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One thing about the hotel I'm in, here in San Diego, is that I have the most amazing view, looking north over the entrance to the harbour. It's a view down the channel, with a small fishing port, a large naval base, and large numbers of yachts and other pleasure boats.

So, as the sun rose this morning, I took out my digicam, and took a few photos, which I've stitched together into yet another panorama...



Click on the thumbnail to open the larger image (but remember, it's a 1MB or so download). I'm not entirely happy with the way that Panorama Factory has stitched the images, so I'll probably remake it when I get back to the UK.

The observant will spot two nuclear carriers across the channel. One, CVN-74, is the Nimitz class carrier USS John C. Stennis. The other is being refitted, so it's impossible to identify. However, I've found a site which indicates that it's the USS Nimitz. The third carrier in the picture is the USS Midway, and is shortly to become a floating museum.

Comments

( 9 comments — Leave a comment )
lproven
Jan. 26th, 2004 05:09 pm (UTC)
Fucking HELL they are BIG! 8¬o
gmul
Jan. 27th, 2004 12:12 am (UTC)
Watch it, any more of that and you'll be considered a security risk!
ramtops
Jan. 27th, 2004 12:38 am (UTC)
"The image “http://www.sandm.co.uk/~simon/images/SanDiego.jpg” cannot be displayed, because it contains errors."

this is Thunderbird on OSX Panther
red_cloud
Jan. 27th, 2004 03:20 am (UTC)
Good photo spoiled by somewhat less-than-perfect stitching software. I've never got good results from these programs, so I do all my stitching by hand. I'd like to see the re-make when you get back.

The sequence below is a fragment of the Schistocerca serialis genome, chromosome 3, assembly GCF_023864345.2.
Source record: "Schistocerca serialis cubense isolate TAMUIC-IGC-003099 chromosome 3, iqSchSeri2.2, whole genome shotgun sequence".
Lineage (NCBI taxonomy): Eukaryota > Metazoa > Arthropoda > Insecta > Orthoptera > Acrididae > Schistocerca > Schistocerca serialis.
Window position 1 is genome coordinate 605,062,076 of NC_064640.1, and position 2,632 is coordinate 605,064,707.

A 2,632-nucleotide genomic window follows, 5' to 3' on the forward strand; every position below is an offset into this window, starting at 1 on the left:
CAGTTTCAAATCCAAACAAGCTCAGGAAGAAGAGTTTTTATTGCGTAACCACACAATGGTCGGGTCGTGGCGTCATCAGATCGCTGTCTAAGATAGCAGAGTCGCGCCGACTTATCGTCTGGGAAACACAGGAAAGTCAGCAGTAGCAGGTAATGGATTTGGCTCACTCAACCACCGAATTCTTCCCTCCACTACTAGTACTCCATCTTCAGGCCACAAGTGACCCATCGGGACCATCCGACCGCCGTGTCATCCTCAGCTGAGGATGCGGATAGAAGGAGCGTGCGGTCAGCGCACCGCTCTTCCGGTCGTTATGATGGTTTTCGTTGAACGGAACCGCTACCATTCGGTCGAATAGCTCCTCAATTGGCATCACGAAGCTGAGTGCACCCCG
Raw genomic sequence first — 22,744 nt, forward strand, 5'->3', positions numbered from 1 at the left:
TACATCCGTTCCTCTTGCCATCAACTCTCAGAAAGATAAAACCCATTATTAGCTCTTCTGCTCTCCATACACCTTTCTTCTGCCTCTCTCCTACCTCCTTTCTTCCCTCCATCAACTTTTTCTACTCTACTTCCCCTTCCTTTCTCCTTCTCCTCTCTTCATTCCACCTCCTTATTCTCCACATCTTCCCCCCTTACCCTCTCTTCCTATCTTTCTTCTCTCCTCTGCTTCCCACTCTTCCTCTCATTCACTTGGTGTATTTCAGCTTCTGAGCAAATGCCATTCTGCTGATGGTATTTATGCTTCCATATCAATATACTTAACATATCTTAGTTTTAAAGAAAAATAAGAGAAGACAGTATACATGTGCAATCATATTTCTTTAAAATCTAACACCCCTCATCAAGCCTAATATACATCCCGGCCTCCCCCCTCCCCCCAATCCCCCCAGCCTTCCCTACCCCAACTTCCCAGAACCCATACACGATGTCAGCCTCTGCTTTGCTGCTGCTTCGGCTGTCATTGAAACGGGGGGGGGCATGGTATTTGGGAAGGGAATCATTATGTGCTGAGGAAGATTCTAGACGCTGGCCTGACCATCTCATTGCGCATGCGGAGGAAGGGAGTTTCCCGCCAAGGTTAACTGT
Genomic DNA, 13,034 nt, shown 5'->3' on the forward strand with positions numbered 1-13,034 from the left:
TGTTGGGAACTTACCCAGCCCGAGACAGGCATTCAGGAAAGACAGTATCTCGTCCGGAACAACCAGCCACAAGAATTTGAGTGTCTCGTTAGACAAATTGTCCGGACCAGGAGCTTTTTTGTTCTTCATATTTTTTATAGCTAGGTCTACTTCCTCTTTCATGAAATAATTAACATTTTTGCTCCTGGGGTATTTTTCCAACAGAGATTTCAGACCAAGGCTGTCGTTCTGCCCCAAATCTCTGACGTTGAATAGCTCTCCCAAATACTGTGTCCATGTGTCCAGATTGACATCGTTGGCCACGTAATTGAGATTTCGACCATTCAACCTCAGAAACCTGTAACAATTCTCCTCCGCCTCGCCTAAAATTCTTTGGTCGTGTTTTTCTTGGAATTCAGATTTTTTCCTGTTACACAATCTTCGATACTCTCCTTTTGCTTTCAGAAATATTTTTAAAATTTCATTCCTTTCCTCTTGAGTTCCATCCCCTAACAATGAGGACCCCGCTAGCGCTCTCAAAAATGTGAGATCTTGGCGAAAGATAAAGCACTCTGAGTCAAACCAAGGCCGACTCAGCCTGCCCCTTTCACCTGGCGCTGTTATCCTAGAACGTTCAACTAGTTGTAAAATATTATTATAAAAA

del_c
Jan. 27th, 2004 07:56 am (UTC)
How do you go about "stitching by hand"?
red_cloud
Jan. 27th, 2004 08:45 am (UTC)
1) Take good photos to start with, i.e. on the level, preferably using a tripod.
2) Ensure you have a good percentage of overlap (30% is ideal) of photos to avoid off-axis distortion (chances are you're using a wide-angle for panoramic shots).
3) Optionally, use some basic photo editing software to "feather" the edges of the shots (i.e. make them partially transparent).
4) Using layers, position one shot over another and "eyeball" the match.
5) Use basic feathering, clone brush and smoothing tools to erase or disguise any features that don't quite match up.

Well, that's what I do. Using panorama software is a bit hit-and-miss, and you're always left with stuff to tidy up manually anyway. Besides, it takes all the fun out of it.
del_c
Jan. 27th, 2004 09:07 am (UTC)
Thanks for the tips, although offhand phrases like "using layers" conceal a world of assumption (what photo-manipulation software would you recommend for tip (4)?)

Your tip (2) is well-taken. I find that too much overlap makes the raw auto-stitched pictures crap, but gives me plenty of room to crop manually for the best fit, making the final auto-stitched cropped pictures much better than small-overlap pictures would have been. Presumably I'm getting rid of the distortion on the edge of the lens?

(I have a con panel photo somewhere showing sbisson with three hands, but that's amusing rather than annoying, especially as one of them, Kali-like, is clutching a pint :-)

red_cloud
Jan. 28th, 2004 07:12 am (UTC)
I use Paint Shop Pro. "Layers" is probably a PSP-only term for two or more independently manipulable images that occupy the same space in the overall window. For instance, you can adjust the transparency of the uppermost layer to view the lower image "through" the upper one (i.e. onionskin).
del_c
Jan. 28th, 2004 03:01 pm (UTC)
Okay, I have an old version of PSP, I'll have to see if it's recent enough to have that future.

In the meantime, it looks as though I lost that stitched picture with the Kali Simon, but here's the cropped version that only had a distorted right arm of his neighbour:



From right to left: lproven, Julian Headlong, major_clanger, dave_on, sbisson, Jonjo, and hidden behind the column, freddietrumper
( 9 comments — Leave a comment )